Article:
Factory Accidents

By Mckenna Eckerline

The world is globalizing at an exponential rate, and with this rapid globalization comes more international trade. Trading definitely presents economic gains, but these benefits are often costly. Countries with more lenient human rights policies are often perfect candidates for cheap labor, however prioritizing cost over safety endangers millions of workers. Poor safety regulations kill thousands of low-income laborers every year, and CEO’s need to prioritize safety over profit.

Worker safety needs to be of the utmost importance because industrial disasters are often deadly. In September, 2012, two textile factory fires in Pakistan killed two-hundred sixty-seven people and severely injured more than six-hundred workers. Those affected made up around sixty-five percent of the workforce at Ali Enterprises. Ultimately, the barred windows and locked exits characteristic of this factory known for human rights abuses caused the loss of life. With better conditions and more overall respect for workers, locking doors and barring windows would be out of the question, and the workers would have been able to escape.

Just two months later another fire in Bangladesh killed one-hundred seventeen people and injured over two-hundred employees of Tazreen Fashion. Finally, in April 2013, Bangladesh suffered the worst accidental structural failure in history when a multipurpose building containing garment factories collapsed killing 1,129 people and injuring around 2,515. The deaths and injuries could have been prevented if the companies did not demand workers come in even after warnings of structural failure the day before the collapse. Furthermore, the Bangladeshi government could have prevented the collapse by ensuring the building met safety regulations, which it did not. Despite these regulatory failures resulting in mass destruction, western companies continue to outsource.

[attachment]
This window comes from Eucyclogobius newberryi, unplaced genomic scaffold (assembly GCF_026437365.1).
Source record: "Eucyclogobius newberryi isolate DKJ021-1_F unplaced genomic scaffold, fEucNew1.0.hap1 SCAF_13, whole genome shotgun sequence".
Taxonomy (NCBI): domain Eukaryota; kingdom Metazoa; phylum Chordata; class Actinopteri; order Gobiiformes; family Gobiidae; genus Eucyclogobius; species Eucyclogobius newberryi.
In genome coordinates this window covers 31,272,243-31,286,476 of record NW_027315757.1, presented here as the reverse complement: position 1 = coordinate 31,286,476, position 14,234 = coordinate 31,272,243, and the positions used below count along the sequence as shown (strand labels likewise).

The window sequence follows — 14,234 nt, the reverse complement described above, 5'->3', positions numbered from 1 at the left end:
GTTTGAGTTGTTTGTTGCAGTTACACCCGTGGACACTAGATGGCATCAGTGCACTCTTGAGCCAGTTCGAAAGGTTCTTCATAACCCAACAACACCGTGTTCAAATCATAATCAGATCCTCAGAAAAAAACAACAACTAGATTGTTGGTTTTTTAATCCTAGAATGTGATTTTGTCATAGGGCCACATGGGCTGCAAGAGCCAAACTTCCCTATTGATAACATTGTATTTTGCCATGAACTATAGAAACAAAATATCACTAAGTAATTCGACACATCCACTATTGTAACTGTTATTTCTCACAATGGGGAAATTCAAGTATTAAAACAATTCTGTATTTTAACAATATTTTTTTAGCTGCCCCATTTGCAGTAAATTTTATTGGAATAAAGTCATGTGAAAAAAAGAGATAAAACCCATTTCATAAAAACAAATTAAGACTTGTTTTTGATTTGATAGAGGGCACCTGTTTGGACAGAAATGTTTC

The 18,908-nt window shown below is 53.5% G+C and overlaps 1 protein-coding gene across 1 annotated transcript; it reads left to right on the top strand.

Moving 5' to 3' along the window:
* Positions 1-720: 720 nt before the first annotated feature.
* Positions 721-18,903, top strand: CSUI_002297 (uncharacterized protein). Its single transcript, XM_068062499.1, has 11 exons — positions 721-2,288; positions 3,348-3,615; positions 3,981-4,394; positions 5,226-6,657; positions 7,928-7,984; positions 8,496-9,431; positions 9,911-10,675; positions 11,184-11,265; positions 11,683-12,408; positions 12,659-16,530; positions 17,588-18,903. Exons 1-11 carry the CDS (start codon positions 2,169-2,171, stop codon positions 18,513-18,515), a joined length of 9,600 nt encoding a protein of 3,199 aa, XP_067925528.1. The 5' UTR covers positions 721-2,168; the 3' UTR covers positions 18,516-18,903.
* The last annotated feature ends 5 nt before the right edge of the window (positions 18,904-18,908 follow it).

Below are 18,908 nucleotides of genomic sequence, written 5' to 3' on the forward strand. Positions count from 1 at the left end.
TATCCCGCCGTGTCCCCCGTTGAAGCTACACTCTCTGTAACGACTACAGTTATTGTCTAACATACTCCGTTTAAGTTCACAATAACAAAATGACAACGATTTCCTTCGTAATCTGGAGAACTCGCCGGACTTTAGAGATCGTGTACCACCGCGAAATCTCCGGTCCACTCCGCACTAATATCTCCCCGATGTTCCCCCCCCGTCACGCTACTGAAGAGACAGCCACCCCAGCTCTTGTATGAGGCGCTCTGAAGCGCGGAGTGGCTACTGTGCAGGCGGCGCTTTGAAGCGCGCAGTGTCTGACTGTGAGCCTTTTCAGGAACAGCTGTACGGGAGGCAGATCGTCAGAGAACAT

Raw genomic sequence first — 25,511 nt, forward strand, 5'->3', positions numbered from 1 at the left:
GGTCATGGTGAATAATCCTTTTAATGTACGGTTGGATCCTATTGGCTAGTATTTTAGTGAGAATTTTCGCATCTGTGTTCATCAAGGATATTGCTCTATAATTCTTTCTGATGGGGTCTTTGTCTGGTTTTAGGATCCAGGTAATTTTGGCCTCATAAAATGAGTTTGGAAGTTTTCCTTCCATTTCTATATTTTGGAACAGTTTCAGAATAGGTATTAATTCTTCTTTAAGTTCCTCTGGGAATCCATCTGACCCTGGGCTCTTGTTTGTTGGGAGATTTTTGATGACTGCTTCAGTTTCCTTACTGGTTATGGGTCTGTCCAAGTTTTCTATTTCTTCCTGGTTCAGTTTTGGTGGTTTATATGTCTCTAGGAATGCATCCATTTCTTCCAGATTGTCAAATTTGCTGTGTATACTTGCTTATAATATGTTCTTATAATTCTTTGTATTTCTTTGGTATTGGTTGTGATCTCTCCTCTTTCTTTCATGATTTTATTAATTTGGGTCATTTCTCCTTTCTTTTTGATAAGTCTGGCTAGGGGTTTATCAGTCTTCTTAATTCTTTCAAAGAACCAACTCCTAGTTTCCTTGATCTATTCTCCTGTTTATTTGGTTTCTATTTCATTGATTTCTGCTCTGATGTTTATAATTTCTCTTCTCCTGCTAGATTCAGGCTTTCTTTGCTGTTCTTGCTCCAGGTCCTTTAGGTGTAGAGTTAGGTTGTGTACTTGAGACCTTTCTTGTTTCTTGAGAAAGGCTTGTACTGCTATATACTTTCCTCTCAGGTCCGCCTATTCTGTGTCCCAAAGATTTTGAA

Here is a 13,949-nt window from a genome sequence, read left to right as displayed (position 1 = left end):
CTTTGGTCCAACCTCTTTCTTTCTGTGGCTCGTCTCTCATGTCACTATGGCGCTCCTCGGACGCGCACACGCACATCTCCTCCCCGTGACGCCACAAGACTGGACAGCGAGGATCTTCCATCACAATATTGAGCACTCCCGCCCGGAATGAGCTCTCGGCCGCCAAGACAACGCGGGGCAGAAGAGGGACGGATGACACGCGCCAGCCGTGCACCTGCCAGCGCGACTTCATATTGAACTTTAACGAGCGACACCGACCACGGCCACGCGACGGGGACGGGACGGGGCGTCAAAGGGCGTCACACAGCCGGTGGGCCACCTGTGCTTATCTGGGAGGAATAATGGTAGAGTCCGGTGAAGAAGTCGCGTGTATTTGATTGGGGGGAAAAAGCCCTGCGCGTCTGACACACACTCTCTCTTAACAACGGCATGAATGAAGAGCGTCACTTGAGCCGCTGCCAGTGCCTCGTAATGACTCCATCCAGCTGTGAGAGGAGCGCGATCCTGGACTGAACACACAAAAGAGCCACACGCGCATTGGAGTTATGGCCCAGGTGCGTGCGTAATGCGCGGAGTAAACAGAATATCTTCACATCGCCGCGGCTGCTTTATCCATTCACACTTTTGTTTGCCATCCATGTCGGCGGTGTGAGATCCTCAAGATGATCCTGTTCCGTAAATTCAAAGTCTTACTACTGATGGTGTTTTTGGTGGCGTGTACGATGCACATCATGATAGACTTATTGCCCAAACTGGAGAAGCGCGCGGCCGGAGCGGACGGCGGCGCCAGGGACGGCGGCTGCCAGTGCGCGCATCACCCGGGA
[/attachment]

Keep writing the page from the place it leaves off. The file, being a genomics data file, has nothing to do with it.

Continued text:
Globalization allows producers to maximize production by outsourcing jobs. Through investing in human capital in other countries that likely have a comparative advantage over the U.S. in unskilled labor, producers can save on costs, charge lower prices to consumers and increase profits. However, there is a call for outsourcing companies to only work with countries that meet certain safety standards or to go above and beyond legal regulations to ensure workers’ safety. U.S. consumers and officials have decided that companies operating in the U.S. must exhibit safety to a certain level, so the U.S. should abide by this moral code in all of its trading endeavors.

There is so little transparency surrounding overseas factory conditions that thousands of activists from all around the world choose not to purchase goods made by certain companies or made in certain regions. If human life has equal value everywhere, then consumers should oppose unsafe business and demand action. The tariffs and quotas associated with trade barriers, however, do not allow the economy to operate at the efficient level of production, so in order to maximize profit and economic growth without endangering laborers, businesses should invest in safe practices and exceed the safety standards of the nations they outsource to.

Although millions of Americans support businesses prioritizing domestic jobs, firms now more than ever are choosing to trade in order to incur lower costs. The savings obtained from lower costs of production should not come at a cost to American morals, however. This is a situation in which tradition should override the market system. With so little information about production available to consumers, it is businesses’ responsibility to meet the American moral code. Companies can still reap the benefits of trade like lower transportation costs and the opportunity to specialize through comparative advantage without endangering human lives.

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